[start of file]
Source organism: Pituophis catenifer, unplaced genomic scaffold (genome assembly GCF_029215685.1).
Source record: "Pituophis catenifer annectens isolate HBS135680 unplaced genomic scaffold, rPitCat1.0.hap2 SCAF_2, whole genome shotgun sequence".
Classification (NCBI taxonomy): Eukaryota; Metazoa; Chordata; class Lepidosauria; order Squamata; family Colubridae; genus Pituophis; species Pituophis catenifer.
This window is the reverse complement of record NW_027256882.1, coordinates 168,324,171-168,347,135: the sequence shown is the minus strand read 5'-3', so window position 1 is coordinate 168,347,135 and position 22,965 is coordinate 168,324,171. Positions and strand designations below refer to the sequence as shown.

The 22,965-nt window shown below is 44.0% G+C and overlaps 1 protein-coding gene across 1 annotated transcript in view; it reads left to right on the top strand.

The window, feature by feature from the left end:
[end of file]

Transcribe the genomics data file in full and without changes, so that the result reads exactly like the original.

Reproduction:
Source organism: Pituophis catenifer, unplaced genomic scaffold (genome assembly GCF_029215685.1).
Source record: "Pituophis catenifer annectens isolate HBS135680 unplaced genomic scaffold, rPitCat1.0.hap2 SCAF_2, whole genome shotgun sequence".
Classification (NCBI taxonomy): Eukaryota; Metazoa; Chordata; class Lepidosauria; order Squamata; family Colubridae; genus Pituophis; species Pituophis catenifer.
This window is the reverse complement of record NW_027256882.1, coordinates 168,324,171-168,347,135: the sequence shown is the minus strand read 5'-3', so window position 1 is coordinate 168,347,135 and position 22,965 is coordinate 168,324,171. Positions and strand designations below refer to the sequence as shown.

The 22,965-nt window shown below is 44.0% G+C and overlaps 1 protein-coding gene across 1 annotated transcript in view; it reads left to right on the top strand.

The window, feature by feature from the left end: